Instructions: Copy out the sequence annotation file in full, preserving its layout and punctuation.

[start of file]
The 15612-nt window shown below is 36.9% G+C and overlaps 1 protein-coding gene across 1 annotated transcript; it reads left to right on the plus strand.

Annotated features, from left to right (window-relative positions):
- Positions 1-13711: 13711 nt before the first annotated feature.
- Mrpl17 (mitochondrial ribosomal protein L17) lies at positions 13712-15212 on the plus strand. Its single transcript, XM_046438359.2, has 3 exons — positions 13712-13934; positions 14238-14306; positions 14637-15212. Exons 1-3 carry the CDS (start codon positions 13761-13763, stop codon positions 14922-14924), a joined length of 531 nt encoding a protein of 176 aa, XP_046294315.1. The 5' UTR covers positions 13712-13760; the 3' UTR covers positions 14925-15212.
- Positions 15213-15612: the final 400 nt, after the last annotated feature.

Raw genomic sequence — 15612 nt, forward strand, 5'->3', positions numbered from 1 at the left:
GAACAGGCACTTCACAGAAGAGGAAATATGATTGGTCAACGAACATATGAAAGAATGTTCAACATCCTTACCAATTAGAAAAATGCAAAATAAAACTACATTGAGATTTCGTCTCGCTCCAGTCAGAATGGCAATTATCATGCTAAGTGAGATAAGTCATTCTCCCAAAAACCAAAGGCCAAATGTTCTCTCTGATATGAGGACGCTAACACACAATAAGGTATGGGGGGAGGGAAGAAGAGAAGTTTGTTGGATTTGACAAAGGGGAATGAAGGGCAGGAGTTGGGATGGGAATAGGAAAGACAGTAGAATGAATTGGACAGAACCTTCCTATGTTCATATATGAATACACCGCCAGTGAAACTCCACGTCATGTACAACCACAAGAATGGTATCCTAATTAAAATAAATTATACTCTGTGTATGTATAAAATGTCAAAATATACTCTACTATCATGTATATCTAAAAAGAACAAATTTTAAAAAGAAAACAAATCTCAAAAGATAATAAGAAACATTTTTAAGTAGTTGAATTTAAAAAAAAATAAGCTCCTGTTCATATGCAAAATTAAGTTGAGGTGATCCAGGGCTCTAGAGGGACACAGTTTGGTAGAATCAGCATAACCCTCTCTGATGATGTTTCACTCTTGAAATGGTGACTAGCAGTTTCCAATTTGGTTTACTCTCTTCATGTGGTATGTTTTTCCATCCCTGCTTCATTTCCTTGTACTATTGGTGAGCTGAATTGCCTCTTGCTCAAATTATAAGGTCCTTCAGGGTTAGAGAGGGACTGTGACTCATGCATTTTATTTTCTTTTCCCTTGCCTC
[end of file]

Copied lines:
The 15612-nt window shown below is 36.9% G+C and overlaps 1 protein-coding gene across 1 annotated transcript; it reads left to right on the plus strand.

Annotated features, from left to right (window-relative positions):
- Positions 1-13711: 13711 nt before the first annotated feature.
- Mrpl17 (mitochondrial ribosomal protein L17) lies at positions 13712-15212 on the plus strand. Its single transcript, XM_046438359.2, has 3 exons — positions 13712-13934; positions 14238-14306; positions 14637-15212. Exons 1-3 carry the CDS (start codon positions 13761-13763, stop codon positions 14922-14924), a joined length of 531 nt encoding a protein of 176 aa, XP_046294315.1. The 5' UTR covers positions 13712-13760; the 3' UTR covers positions 14925-15212.
- Positions 15213-15612: the final 400 nt, after the last annotated feature.

Raw genomic sequence — 15612 nt, forward strand, 5'->3', positions numbered from 1 at the left:
GAACAGGCACTTCACAGAAGAGGAAATATGATTGGTCAACGAACATATGAAAGAATGTTCAACATCCTTACCAATTAGAAAAATGCAAAATAAAACTACATTGAGATTTCGTCTCGCTCCAGTCAGAATGGCAATTATCATGCTAAGTGAGATAAGTCATTCTCCCAAAAACCAAAGGCCAAATGTTCTCTCTGATATGAGGACGCTAACACACAATAAGGTATGGGGGGAGGGAAGAAGAGAAGTTTGTTGGATTTGACAAAGGGGAATGAAGGGCAGGAGTTGGGATGGGAATAGGAAAGACAGTAGAATGAATTGGACAGAACCTTCCTATGTTCATATATGAATACACCGCCAGTGAAACTCCACGTCATGTACAACCACAAGAATGGTATCCTAATTAAAATAAATTATACTCTGTGTATGTATAAAATGTCAAAATATACTCTACTATCATGTATATCTAAAAAGAACAAATTTTAAAAAGAAAACAAATCTCAAAAGATAATAAGAAACATTTTTAAGTAGTTGAATTTAAAAAAAAATAAGCTCCTGTTCATATGCAAAATTAAGTTGAGGTGATCCAGGGCTCTAGAGGGACACAGTTTGGTAGAATCAGCATAACCCTCTCTGATGATGTTTCACTCTTGAAATGGTGACTAGCAGTTTCCAATTTGGTTTACTCTCTTCATGTGGTATGTTTTTCCATCCCTGCTTCATTTCCTTGTACTATTGGTGAGCTGAATTGCCTCTTGCTCAAATTATAAGGTCCTTCAGGGTTAGAGAGGGACTGTGACTCATGCATTTTATTTTCTTTTCCCTTGCCTC